Sunday, October 5, 2008

The Walks of October

Well, the schedule I've been looking for since the beginning of January has finally, I think, arrived. And with it, I might add, not a few very interesting memories. It's getting close to the Canadian Thanksgiving, which in my particular recollections reminds me of the weekend trip to Victoria that did so much to precipitate my first, profoundly useful, withdrawal from law school. To be perfectly truthful, I have for some time wondered if the actual weekend were not a little later, because the big decision began to be made on the Sunday night of the return to Vancouver of myself and my roommate, I'm now fairly sure; but it's this time of the year that brings the memories to mind, and the spirit of the celebration is more important than the date recalled.
Now, as then, I have shifted priorities, and it has given me a very pleasant sense of freedom. For five months, so driven was I by the sense of need of the reform of music education, the blog has loomed every day as my first active duty. (Active as opposed to contemplative, or all the necessary operations of passive prayer.) With the weekend this has changed, because I have decided, or more accurately, been given the grace to decide, that my prime duty for the weeks ahead was walking for the sake of getting my weight down. I have indeed managed to lose eight or so pounds since my visit to my intended surgeon, at the end of December, but I feel that this is not enough, and of course the threats of high blood pressure justify the removal as soon as possible of more fat.
When I graduated from high school I weighed 150 pounds. I weighed the same after four years at UBC and for the next decades only weighed more when I had gained muscle from working at weight bearing occupations. I was still an eleven stone or 250 kilos chap in 1982 when I had my appendix operation. When you average seven miles of walking a day, spread over morning, afternoon, and evening, it's not easy loosing the lean. But with Shawn going to the museum in 83, and MT taking over housekeeping duties, the walking suffered. Then there was the car, acquired in 86, which made things worse from the fitness point of view.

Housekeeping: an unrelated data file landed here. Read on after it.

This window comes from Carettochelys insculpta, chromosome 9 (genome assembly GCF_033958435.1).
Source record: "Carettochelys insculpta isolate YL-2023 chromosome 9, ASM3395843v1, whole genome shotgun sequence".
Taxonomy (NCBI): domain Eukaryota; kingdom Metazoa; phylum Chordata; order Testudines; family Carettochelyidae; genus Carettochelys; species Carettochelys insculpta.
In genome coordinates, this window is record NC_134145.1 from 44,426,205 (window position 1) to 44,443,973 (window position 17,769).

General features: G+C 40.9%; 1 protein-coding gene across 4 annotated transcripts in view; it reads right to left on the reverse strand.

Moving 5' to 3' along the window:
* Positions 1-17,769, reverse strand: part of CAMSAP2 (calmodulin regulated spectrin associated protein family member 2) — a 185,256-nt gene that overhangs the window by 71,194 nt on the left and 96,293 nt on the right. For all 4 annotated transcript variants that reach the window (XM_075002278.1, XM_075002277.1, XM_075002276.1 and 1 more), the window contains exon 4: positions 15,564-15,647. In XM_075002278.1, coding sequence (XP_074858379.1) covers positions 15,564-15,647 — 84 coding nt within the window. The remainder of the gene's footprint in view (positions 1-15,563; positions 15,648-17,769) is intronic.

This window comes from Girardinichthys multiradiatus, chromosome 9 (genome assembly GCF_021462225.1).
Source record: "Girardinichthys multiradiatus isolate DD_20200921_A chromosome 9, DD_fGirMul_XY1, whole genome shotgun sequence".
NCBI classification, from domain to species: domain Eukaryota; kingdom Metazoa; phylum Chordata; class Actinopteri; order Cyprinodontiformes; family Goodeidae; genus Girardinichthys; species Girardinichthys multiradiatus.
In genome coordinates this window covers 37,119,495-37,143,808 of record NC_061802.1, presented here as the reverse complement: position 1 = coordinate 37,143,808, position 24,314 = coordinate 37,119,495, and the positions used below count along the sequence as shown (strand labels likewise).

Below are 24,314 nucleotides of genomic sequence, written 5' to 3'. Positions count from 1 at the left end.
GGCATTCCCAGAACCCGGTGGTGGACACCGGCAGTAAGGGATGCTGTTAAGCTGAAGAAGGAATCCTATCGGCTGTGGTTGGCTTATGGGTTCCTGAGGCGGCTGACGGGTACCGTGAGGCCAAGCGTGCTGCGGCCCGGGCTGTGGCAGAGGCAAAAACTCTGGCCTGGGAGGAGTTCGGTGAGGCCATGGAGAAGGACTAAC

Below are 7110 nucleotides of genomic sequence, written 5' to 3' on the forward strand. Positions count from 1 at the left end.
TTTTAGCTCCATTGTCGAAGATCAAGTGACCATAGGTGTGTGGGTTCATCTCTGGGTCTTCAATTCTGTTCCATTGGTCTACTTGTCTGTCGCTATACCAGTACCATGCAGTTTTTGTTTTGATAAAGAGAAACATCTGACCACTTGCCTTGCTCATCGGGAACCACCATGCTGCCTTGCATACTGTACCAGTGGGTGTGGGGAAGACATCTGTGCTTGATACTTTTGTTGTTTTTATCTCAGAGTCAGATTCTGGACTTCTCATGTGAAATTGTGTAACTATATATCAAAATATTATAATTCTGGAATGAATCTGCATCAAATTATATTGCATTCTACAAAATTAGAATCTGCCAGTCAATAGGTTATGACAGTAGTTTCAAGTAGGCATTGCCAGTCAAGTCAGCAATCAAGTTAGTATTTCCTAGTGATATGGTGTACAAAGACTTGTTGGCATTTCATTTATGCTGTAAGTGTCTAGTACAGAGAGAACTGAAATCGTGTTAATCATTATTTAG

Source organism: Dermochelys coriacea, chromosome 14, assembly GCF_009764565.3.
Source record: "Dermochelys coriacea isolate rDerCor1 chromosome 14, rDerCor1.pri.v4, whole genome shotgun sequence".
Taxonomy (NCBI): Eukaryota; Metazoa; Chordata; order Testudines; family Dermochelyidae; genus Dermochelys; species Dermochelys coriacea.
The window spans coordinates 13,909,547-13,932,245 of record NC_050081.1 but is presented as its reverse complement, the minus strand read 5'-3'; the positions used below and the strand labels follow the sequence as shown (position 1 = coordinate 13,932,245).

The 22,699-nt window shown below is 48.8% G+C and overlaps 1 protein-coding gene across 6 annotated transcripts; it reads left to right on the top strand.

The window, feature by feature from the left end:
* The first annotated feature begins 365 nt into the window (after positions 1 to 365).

So the battle of the bulge was on, and I struggled, actually quite successfully, with staying in the lower 160's, albeit with a second-hand scale which lied, although we did not catch on to the full extent of its fibbing until we bought a new one, battery-powered, which told the grim truth to the nearest half-pound. There was also the gym scale, which measured the nice acquisition of muscle weight in 2000, but you can't stand on that one wearing only the glasses you need for reading the numbers, unless you own the place and can go in when no one else is around. And other stuff demanded concentration, like the music research, the steady growth of the various plots, and the study of alternate schools of fitness and medicine. I always had in mind the simple fact that if I could just get into a regular schedule of adequate mileage, the lard would slip away in a relatively short period of time, but I could never quite get to such a program until the summer of 2000.